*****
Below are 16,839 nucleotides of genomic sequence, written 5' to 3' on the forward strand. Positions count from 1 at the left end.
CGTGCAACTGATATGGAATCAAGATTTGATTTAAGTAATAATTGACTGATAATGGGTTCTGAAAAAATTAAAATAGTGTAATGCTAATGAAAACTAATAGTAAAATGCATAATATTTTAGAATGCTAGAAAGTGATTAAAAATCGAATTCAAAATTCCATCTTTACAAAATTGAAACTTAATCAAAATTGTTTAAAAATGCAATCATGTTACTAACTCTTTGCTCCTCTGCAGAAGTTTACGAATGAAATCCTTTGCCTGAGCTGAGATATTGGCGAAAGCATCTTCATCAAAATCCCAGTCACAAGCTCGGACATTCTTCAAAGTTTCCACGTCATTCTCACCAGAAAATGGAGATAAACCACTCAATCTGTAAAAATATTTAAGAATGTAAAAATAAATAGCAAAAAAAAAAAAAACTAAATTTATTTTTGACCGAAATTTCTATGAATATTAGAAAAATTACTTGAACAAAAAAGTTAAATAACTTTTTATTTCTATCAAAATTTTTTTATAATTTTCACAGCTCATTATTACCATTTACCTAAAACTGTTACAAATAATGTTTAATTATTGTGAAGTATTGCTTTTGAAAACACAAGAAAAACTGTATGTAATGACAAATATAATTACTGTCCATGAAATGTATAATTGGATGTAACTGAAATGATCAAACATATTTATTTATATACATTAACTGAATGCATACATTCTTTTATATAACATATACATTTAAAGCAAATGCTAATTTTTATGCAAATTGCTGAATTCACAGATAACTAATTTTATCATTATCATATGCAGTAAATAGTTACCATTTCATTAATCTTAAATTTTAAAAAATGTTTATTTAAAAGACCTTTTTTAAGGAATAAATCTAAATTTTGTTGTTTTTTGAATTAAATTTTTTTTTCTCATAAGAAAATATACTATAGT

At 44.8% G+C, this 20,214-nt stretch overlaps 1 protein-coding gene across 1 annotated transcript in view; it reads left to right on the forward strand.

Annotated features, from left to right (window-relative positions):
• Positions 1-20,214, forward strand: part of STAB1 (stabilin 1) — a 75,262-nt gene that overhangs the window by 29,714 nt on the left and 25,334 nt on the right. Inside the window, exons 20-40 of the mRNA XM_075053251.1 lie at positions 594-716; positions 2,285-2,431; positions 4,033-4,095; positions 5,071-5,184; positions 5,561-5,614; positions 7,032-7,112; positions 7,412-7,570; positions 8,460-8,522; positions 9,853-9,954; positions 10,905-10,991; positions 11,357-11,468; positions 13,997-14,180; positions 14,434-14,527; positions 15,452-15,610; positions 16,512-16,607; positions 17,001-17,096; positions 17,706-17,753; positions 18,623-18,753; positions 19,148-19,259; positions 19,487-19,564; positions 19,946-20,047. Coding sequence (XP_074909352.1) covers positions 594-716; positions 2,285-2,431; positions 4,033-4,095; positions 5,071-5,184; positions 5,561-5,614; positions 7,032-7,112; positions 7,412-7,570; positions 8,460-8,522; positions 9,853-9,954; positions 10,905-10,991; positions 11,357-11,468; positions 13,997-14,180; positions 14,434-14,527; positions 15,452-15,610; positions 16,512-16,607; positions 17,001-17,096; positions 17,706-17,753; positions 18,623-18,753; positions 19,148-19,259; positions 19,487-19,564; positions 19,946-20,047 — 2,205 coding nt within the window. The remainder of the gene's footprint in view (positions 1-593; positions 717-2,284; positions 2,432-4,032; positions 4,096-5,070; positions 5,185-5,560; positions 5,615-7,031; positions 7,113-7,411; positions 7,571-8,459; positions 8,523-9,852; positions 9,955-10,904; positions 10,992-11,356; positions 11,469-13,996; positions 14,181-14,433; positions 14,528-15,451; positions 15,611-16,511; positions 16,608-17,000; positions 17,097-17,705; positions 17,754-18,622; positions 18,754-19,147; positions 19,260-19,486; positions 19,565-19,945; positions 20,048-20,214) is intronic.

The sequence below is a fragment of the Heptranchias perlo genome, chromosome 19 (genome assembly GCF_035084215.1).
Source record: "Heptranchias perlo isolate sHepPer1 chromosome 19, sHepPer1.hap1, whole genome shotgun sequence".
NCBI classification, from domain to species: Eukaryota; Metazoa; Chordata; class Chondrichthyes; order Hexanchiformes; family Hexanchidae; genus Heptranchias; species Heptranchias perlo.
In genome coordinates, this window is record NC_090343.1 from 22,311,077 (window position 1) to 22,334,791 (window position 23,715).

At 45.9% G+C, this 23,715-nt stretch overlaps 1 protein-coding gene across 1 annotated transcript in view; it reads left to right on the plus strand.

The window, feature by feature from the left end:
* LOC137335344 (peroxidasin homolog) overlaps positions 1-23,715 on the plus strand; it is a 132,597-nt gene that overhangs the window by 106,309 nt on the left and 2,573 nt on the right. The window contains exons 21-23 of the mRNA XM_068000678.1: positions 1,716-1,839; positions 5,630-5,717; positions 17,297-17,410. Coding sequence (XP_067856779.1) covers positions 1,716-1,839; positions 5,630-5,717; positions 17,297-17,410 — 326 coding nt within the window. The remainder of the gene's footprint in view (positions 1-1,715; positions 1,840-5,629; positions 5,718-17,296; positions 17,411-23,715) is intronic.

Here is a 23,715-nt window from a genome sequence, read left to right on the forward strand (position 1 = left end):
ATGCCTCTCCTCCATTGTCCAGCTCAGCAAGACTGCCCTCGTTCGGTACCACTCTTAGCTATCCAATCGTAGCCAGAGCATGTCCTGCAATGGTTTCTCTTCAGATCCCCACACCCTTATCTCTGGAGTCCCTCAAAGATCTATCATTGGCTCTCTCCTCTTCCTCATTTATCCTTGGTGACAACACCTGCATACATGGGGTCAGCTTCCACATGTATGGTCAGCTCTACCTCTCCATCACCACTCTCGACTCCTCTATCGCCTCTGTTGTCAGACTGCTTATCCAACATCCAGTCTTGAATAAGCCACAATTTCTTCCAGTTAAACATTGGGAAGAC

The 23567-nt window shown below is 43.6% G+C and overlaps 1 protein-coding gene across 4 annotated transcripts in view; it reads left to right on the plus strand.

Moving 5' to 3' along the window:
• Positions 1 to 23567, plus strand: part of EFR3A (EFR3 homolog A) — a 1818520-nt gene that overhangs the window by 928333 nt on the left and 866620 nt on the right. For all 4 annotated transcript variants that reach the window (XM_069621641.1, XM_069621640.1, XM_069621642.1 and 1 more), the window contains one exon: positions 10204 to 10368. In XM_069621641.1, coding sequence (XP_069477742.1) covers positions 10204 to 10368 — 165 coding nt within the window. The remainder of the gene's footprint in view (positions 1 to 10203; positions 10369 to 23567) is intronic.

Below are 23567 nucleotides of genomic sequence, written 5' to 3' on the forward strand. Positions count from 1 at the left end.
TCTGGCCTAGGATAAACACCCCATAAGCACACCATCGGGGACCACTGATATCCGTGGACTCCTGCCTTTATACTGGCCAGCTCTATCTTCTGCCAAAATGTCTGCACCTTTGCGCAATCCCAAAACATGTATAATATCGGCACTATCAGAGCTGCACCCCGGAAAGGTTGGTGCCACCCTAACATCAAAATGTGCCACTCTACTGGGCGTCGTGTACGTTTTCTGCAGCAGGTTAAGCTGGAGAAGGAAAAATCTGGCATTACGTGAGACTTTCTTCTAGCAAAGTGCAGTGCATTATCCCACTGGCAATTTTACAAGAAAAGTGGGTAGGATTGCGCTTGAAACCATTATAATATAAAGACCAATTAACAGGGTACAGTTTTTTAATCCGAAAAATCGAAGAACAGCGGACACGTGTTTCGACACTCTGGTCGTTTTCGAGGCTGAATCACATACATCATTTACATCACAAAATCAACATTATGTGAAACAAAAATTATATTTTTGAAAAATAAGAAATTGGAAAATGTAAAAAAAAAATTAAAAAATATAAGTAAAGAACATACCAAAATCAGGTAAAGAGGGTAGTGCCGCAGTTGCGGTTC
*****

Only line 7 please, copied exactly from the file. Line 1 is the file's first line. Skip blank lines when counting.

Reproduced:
Source record: "Heptranchias perlo isolate sHepPer1 chromosome 19, sHepPer1.hap1, whole genome shotgun sequence".